Some patrol officers in the department have voiced concerns about reform-related policies. Last week about 120 officers filed suit — against Seattle and a number of federal and local officials, including the mayor — over the department's new use-of-force policies. The policies, which went into effect Jan. 1, 2014, provide guidelines for when and how officers should use force. The suit claims the guidelines are unclear and overly complicated, which makes it difficult for officers to do their jobs without risks to themselves and others.

Officers not involved in the suit agree that some of the new policies are changing the way cops patrol the streets. "We're seeing a culture where there's a resistance to act," said one officer, who asked not to be identified.

City Council member Bruce Harrell, who chairs the committee that handles public safety, has heard this type of feedback from city police. "What they're saying is, 'I may see someone walking with an open container, who's probably underage as well, and if I get out and this conversation goes a little sideways, and a complaint is filed against me, and we're being scrutinized to that extent, it's easier for me to just say nothing to that person.'"

"By their own admission they're not being as aggressive, or as assertive as possible," he said.

Ron Smith, President of the Seattle Police Officers Guild, offered a similar assessment. Smith said that since a 2011 Justice Department investigation, which led to the current reform process, patrol officers have changed the way they approach low-level crime. They might not chase a suspect who steals a six-pack of beer, because they do not want to create a situation where the suspect might fall and get hurt. “Officers are working smarter," he said.

What is driving the enforcement trends in the report is far from clear, according to U.S. Attorney Durkan. Police are stopping and arresting far fewer people in Seattle for marijuana-related infractions, she notes. But "we can't tell from these datasets how many of those stops that are not happening now are due to the policy change and not policing change."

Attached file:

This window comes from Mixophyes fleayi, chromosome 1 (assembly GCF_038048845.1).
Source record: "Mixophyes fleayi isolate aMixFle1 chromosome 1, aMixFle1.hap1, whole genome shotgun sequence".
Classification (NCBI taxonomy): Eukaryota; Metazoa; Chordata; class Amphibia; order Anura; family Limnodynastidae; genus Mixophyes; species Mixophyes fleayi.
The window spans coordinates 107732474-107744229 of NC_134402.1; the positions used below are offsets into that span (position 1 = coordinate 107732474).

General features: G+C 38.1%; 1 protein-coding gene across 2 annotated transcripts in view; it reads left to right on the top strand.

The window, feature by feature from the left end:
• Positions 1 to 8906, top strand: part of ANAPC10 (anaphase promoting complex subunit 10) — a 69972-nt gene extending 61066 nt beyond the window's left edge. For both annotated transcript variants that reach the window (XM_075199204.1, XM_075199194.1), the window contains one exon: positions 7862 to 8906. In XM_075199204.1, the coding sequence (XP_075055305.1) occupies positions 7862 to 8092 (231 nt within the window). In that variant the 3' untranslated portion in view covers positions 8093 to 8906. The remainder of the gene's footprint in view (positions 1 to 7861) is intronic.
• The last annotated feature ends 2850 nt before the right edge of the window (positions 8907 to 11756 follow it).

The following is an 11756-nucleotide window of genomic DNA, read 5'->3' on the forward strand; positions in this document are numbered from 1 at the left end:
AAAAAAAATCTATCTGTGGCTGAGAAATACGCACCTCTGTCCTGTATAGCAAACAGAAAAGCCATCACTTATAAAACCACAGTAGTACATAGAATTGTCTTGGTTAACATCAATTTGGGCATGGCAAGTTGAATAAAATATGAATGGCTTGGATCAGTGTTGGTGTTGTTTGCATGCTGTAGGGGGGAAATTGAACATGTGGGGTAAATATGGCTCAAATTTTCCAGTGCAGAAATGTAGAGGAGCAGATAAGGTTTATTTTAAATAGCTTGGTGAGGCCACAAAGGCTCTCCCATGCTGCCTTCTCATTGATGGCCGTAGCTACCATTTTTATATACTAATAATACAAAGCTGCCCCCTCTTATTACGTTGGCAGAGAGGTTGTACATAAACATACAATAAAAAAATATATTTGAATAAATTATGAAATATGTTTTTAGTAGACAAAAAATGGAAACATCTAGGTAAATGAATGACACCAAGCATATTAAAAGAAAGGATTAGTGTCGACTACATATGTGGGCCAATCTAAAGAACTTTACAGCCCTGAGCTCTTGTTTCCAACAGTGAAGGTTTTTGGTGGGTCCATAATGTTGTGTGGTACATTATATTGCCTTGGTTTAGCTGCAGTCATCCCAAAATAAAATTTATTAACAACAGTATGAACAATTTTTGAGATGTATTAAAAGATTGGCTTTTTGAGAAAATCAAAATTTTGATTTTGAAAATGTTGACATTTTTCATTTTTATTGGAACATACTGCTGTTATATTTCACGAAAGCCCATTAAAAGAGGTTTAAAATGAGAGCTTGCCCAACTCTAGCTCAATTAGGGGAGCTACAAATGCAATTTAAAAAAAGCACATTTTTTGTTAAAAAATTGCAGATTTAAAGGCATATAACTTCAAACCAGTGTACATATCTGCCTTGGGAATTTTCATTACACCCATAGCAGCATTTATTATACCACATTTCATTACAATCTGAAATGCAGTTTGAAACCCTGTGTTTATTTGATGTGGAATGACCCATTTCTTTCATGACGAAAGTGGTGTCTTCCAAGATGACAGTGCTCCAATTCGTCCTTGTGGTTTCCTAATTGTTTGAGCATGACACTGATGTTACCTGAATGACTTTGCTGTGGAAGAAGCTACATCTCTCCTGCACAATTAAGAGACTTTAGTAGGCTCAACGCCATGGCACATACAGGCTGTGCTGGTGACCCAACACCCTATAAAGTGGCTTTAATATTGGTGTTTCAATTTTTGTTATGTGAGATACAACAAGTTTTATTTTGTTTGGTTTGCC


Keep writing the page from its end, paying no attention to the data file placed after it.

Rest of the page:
Nobody at the Seattle Police Department was available to comment on the report on Friday.

Asked about the report a few days after it was presented, Lisa Daugaard, a public defender who co-chairs the Community Police Commission, seemed to echo some of the views that Durkan would later express. "I'm confident," said Daugaard, "that there are multiple causes underlying those numbers."

To make her point, Daugaard referred to a 2010 incident that occurred near Franklin High School. During that incident, a shoving match broke out after an officer stopped a teenage girl for jaywalking. When another girl jumped in, the officer punched the second girl in the face. After that, said Daugaard, city officials questioned whether jaywalking citations should be a priority. Officers began taking a gentler approach, simply engaging in friendly conversations with pedestrians who were not using crosswalks. As a result, she said, "far fewer jaywalking citations are being issued in recent years. It doesn't mean officers are lazy, and it doesn't mean officers are mad at the Justice Department."

According to Mayor Murray, the report came somewhat unexpectedly. The chief of police knew of its existence only "shortly before" it was presented to the Community Police Commission. His office, said the mayor, found out the day before. While the mayor does not plan to devote much time to figuring out why the data was released the way it was, his office is continuing to dig into the information.

In the meantime, Murray has his eye on bigger data-related issues in the department. "I am going to figure out how we make a police department function that collects data that actually matters in reducing crime and or deals with police who are not being good players," Murray said. "That's what we're going to focus on."